One of my favorite stories about Jesus is found in the gospel of John, when He sits by a well and chats up a Samaritan woman who came to draw water. Since the kingdom of Israel had been divided in 922 BC and Samaria had become the capital city of the northern kingdom, there had been a long-standing conflict between the Jews and the Samaritans. Just over two hundred years after the division, the northern kingdom was taken over by Assyria, and the Israelites were forced out, replaced with five foreign tribes that settled there. (See 2 Kings 17:13-34.)
After many years, the Israelites of the northern kingdom returned and intermarried with the people from the five foreign tribes of Assyria. By the time Jesus came around, Jews thought the Samaritan people were not true Jewish descendants and that their religious practices were not truly Jewish, but rather an unclean mixture of several cultural religions of the day. Jews simply did not have any dealings with Samaritans, and vice versa. A similar example would be the conflict between Sunni and Shiite Muslims, two sects of Islam that often, and continually, accuse the other of heresy. (Or, on a lighter note, sort of like the Red Sox and the Yankees.)
So Jesus boldly defies the norms of the day in several ways:
• On His journey, He decides to walk through Samaria instead of around it.
• He speaks with a Samaritan, which was unheard-of in Jewish culture.
• He doesn’t speak with just any Samaritan; He speaks with a Samaritan woman.
• He asks her to draw Him a drink of water. (In Jewish culture, sharing her cup of water would have made Jesus ceremonially unclean.)
I absolutely love that Jesus does this. By simply sitting down, talking, and having a drink of water with this woman, He breaks several cultural and religious norms and extends His hand of grace by offering her knowledge of the greatest gift — living water, or Jesus Himself.
I also love that Jesus knows her story. He knows she doesn’t have a husband and is living with a guy. He knows she’s actually had five husbands in the past. And yet, He sits with her and answers her questions.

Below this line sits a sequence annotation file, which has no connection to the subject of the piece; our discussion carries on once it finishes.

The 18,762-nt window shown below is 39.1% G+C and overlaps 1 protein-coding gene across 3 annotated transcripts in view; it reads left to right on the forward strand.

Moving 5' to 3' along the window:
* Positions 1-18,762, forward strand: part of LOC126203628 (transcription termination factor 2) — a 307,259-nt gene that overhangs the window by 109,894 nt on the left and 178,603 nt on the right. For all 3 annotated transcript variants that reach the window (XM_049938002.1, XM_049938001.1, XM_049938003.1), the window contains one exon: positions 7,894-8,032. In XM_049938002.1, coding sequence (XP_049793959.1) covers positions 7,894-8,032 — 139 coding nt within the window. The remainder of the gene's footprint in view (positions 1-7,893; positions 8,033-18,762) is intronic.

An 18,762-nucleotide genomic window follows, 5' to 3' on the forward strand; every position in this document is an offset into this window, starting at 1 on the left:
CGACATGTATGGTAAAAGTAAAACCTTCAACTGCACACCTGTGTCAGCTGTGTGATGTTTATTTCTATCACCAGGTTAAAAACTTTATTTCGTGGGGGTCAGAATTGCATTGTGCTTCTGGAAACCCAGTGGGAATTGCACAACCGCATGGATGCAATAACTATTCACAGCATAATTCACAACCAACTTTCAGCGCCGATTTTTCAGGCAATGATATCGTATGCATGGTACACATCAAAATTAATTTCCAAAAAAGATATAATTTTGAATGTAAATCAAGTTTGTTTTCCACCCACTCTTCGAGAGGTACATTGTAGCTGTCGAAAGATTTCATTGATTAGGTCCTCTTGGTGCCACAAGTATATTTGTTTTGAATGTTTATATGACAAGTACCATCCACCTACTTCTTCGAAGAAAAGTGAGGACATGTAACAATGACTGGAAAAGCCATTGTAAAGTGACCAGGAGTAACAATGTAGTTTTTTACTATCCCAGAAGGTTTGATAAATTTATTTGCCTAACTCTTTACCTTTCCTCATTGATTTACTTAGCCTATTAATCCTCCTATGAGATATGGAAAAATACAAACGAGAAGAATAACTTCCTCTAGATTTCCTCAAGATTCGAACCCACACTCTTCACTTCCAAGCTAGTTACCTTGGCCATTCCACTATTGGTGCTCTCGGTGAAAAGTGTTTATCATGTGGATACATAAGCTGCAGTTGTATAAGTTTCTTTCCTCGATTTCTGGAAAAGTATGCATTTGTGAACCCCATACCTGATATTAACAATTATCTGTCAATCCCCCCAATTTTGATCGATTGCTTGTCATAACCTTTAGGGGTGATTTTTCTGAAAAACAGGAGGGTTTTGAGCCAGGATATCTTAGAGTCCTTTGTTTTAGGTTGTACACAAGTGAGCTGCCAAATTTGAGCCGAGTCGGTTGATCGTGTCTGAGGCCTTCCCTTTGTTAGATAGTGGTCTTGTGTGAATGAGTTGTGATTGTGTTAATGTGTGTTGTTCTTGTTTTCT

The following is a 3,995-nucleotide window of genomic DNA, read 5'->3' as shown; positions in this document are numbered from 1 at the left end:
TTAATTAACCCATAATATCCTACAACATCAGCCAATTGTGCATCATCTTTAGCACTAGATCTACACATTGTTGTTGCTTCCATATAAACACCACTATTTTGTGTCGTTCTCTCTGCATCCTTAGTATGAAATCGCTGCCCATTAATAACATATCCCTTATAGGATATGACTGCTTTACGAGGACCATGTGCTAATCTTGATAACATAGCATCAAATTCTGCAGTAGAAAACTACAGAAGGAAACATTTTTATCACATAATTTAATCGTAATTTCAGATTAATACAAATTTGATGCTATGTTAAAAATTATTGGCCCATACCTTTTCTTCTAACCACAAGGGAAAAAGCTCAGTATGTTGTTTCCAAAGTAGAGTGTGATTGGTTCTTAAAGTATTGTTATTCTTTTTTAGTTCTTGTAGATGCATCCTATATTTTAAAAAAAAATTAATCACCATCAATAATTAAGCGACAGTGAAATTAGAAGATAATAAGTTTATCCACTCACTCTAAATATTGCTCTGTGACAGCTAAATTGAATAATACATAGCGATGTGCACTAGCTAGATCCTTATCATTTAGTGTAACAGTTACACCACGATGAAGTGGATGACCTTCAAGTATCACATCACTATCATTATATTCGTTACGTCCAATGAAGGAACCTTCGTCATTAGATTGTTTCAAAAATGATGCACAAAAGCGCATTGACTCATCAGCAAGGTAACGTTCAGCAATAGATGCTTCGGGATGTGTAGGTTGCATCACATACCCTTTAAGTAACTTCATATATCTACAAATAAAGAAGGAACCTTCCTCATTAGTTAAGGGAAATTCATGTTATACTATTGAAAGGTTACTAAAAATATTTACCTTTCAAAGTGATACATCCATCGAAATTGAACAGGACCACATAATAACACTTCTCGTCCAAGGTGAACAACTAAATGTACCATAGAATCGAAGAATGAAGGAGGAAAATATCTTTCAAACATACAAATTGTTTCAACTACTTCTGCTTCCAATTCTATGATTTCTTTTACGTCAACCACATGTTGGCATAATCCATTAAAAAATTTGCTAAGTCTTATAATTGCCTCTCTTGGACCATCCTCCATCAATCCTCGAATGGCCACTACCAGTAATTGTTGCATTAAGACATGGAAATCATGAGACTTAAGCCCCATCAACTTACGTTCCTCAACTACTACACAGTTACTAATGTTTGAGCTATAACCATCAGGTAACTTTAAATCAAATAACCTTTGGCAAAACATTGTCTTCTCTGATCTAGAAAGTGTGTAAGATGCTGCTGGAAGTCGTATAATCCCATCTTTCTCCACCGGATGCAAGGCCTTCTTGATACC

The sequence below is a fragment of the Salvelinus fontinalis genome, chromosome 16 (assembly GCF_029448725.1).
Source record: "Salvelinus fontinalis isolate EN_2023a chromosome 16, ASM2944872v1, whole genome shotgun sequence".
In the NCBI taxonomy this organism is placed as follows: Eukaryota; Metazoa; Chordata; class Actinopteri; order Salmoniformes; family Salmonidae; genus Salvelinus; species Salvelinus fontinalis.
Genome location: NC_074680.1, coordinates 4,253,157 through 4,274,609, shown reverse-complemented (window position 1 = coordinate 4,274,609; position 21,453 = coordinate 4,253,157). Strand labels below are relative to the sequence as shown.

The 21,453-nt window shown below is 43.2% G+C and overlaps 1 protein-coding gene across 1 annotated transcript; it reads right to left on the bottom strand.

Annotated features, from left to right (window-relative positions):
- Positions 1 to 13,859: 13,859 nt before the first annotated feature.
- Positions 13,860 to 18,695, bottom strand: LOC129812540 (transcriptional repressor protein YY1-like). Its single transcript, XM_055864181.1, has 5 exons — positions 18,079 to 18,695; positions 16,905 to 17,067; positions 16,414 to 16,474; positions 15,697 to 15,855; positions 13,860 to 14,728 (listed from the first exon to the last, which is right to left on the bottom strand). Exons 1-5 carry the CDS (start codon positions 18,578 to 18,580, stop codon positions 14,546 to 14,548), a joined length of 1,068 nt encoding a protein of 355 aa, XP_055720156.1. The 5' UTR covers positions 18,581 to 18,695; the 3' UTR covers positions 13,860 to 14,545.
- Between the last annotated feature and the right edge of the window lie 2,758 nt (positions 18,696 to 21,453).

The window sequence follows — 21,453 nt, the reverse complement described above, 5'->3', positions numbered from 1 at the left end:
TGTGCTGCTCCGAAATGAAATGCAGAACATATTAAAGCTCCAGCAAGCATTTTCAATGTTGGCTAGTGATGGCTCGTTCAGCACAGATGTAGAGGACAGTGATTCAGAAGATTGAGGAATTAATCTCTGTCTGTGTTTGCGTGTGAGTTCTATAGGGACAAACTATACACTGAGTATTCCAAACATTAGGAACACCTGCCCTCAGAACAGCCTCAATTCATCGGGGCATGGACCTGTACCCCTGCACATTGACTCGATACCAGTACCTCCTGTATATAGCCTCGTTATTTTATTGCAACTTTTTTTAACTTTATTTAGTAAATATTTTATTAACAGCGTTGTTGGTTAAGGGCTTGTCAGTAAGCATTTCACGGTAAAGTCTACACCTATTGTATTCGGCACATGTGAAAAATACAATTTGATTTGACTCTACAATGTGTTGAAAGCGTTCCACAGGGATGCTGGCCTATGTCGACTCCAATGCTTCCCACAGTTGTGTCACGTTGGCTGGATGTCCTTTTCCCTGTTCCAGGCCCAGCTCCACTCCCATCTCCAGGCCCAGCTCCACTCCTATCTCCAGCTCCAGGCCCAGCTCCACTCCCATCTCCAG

It’s a remarkable picture of Jesus taking the time to know someone across a religious and cultural divide and engaging, regardless of what religious folks would think or say about it.
When Jesus sits and speaks with the Samaritan woman, they don’t have an argument or a debate over Jewish practices versus Samaritan practices. In fact, they talk only briefly about the differences between their religions. Jesus does so ever so gently, and throughout their conversation, He sets the stage to tell this woman about Himself. Jesus tells her about how she can access living water, the source of eternal life.
The hard and beautiful thing about following Jesus is that we are invited and called to act like Him. Following Jesus is an ongoing, transformational process, and, as believers, we’re invited to be a bit more like Him every day. Sometimes that means having conversations that feel uncomfortable…
To pattern our lives after Jesus is to take the time to hear each other’s stories, get to know each other, and allow ourselves to be transformed by the “living water” message of Jesus before we debate theology and doctrine, argue over the best way to “do church,” or judge a church’s flashy lights and programs — or the lack thereof. The Spirit of God is at work in all believers, and so many of the divides in the church could be healed if we stopped to listen to the ways in which the Spirit is working in each other’s lives.
The person sitting across the theological divide may very well look like a Samaritan to us. But the witness of Jesus has taught us that it makes no difference. What an opportunity we have when we choose to walk through Samaria, sit down, listen, speak, share, and communicate what’s most important — our story and the story of God at work to transform lives, refine us, and fill us with His living water.
Jesus invites us to be builders of bridges, and the best way to build a bridge within the church is to act like Him.
It’s time to go sit at the well and speak grace as we spend time with those who think differently, believe differently, worship differently. Rather than avoiding that person or that group, what if we choose to sit down and talk?
Excerpted with permission from Speak by Nish Weiseth, copyright Zondervan.
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Who are the “Samaritans” in your life? Who do you separate from, not interact with, or feel very different from? Does the thought of sitting down and hearing their stories make you worry it would be an uncomfortable conversation? How can you interact like Jesus did with that group or person? A while back I found out that a friend of mine had had an affair years ago during his first marriage. This was definitely an issue I have held a grudge against. But, when he told me his story, about his anger, his disillusionment, the temptation, the sickness of sin, about the pain it caused, the shame and brokenness, the repentance, the divorce, the heartbreak he caused his ex-wife and kids, the years of very little relationship with the people he loved and nearly lost, the long-sought-for forgiveness they finally reached, and the joy of rebuilding, my heart cracked open for him. I saw him less as a “Samaritan” than as a brother just as sinful, broken, and yet still loved by God as I am. Have you had that experience? Leave a comment on our blog! We’d love to hear your thoughts! ~ Laurie McClure, Faith.Full